| Quote #7
"May the brothers go into mourning over you like sisters;
In the patriarchal society of The Epic of Gilgamesh, do you think that "brothers" would normally take kindly to being described as "sisters"? And, given the pride people in the poem take in their appearance, do you think the lamentation priests would really like their "hair to be shorn off"? And yet, Gilgamesh thinks people should undergo these humiliating procedures "on … behalf" of Enkidu. What is the point of these blows to one's pride? Could it be designed to show solidarity with the dead, who have suffered the ultimate blow to their pride, the destruction of their bodies?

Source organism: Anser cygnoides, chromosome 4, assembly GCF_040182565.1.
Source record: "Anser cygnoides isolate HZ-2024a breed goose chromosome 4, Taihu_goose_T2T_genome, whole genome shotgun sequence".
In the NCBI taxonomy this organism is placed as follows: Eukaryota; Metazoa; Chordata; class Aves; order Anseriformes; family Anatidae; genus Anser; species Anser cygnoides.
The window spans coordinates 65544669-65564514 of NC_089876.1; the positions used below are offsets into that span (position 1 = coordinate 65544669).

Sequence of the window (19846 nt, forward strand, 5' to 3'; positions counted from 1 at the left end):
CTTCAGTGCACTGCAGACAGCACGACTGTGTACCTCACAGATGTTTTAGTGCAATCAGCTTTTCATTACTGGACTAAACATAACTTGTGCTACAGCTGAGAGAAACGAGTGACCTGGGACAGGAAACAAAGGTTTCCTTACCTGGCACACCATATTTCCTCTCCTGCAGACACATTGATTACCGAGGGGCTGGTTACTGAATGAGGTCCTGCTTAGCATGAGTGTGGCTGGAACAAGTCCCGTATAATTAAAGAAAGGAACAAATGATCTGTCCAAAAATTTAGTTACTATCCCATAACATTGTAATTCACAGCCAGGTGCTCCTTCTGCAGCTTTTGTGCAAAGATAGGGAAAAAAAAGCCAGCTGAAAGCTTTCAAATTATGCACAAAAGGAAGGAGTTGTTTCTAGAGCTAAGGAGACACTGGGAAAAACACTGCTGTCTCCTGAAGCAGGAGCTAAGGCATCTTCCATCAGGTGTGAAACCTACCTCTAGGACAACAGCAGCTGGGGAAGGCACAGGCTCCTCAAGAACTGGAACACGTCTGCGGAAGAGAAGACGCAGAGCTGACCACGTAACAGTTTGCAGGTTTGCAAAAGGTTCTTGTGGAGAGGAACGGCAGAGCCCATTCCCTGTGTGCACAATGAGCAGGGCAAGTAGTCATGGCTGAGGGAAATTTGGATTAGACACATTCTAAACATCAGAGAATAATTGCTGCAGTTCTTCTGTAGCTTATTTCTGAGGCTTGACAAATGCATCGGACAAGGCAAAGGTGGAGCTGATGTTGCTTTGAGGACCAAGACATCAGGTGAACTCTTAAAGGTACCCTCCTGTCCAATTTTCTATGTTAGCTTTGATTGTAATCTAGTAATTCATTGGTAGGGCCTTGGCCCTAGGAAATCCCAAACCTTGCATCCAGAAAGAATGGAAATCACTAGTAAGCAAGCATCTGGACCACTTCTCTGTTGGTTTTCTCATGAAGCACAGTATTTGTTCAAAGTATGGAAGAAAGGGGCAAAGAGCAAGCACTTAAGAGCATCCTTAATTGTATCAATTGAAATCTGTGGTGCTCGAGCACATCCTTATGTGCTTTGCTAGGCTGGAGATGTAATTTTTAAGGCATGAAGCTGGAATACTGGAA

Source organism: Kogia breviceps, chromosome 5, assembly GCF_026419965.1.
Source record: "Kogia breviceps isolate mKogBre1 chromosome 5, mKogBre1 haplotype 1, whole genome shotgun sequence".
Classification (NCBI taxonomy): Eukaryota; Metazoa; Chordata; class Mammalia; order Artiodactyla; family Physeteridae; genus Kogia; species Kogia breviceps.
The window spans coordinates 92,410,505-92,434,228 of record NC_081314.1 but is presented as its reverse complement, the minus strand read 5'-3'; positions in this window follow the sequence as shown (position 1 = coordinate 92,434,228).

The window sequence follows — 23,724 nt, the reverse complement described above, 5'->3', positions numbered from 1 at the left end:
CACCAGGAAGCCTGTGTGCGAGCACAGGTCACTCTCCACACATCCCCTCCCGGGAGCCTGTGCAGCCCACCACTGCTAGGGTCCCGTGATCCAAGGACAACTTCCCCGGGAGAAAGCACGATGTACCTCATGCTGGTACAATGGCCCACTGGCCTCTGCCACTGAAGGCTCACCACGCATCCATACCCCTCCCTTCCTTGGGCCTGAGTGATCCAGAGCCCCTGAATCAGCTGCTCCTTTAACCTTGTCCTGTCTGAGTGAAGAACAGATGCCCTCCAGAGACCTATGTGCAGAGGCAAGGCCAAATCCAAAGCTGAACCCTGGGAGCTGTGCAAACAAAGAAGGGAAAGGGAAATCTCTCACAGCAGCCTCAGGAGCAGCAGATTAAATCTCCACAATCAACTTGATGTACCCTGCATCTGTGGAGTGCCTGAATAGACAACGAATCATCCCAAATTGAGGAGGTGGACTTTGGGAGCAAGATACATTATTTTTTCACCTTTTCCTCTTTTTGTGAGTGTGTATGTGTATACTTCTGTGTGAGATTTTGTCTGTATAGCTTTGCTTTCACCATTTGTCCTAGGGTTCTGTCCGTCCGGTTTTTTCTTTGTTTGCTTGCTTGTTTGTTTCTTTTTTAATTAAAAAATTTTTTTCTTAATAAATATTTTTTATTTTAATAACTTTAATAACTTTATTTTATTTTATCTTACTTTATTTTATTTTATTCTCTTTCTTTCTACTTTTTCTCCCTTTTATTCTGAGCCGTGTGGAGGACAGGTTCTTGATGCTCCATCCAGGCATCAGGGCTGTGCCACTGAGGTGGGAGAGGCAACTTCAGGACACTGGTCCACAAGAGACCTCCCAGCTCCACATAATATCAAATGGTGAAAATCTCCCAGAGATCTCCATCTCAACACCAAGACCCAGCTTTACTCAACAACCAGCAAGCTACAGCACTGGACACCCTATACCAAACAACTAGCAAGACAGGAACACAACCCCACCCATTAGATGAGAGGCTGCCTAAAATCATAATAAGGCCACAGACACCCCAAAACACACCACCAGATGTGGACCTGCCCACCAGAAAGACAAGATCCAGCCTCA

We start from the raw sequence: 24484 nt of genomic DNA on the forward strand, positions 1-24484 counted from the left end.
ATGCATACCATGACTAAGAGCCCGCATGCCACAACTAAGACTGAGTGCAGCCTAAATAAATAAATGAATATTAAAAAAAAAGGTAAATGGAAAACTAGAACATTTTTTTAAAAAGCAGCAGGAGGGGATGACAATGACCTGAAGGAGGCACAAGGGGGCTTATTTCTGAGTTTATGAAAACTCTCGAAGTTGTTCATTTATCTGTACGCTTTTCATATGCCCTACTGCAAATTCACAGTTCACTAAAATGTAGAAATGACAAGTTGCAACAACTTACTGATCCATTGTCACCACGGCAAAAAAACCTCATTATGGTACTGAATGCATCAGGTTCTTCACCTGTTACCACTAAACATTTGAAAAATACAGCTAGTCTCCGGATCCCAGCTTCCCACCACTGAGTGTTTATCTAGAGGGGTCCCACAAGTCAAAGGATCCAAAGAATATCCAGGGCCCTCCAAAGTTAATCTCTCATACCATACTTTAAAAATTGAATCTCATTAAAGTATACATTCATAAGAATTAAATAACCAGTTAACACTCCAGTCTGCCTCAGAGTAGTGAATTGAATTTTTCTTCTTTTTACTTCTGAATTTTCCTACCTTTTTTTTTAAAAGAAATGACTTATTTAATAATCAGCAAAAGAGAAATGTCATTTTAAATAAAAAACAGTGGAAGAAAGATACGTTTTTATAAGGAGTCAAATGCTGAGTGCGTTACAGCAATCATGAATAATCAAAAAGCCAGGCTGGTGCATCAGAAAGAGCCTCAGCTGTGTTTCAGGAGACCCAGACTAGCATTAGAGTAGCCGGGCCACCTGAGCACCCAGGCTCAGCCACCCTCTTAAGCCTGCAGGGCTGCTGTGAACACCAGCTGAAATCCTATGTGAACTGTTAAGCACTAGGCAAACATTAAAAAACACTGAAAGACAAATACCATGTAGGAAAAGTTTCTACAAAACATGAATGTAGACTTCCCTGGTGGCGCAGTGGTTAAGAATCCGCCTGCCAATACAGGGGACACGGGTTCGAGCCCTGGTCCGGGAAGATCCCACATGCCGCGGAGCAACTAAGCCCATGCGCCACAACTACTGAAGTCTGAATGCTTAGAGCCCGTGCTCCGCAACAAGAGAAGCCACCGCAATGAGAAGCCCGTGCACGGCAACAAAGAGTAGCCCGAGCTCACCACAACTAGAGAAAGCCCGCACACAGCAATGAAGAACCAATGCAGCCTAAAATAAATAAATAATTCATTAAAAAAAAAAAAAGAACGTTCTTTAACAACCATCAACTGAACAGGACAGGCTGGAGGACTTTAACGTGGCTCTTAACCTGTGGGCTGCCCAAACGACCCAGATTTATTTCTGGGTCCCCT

| Quote #8
Gilgamesh said to the tavern-keeper:
Here, we can see how, even after all his travels and sufferings, Gilgamesh still clings to his pride as a doer of great deeds. But there's a difference. Gilgamesh originally claimed to want to do those deeds so that his fame would live on after his death. But now that doesn't seem good enough for him; now, death seems all too real. How does Gilgamesh's sense of pride change as he comes to accept death in the closing books of the epic?
| Quote #9
"It was a field in area,
4x4 drive, voice-activated GPS, full leather interior … oh, wait, sorry: we thought Utanapishtim was bragging about his sweet new ride. But really, isn't this detailed description of the specs of his boat pretty much the same deal? What's the point of all this boasting?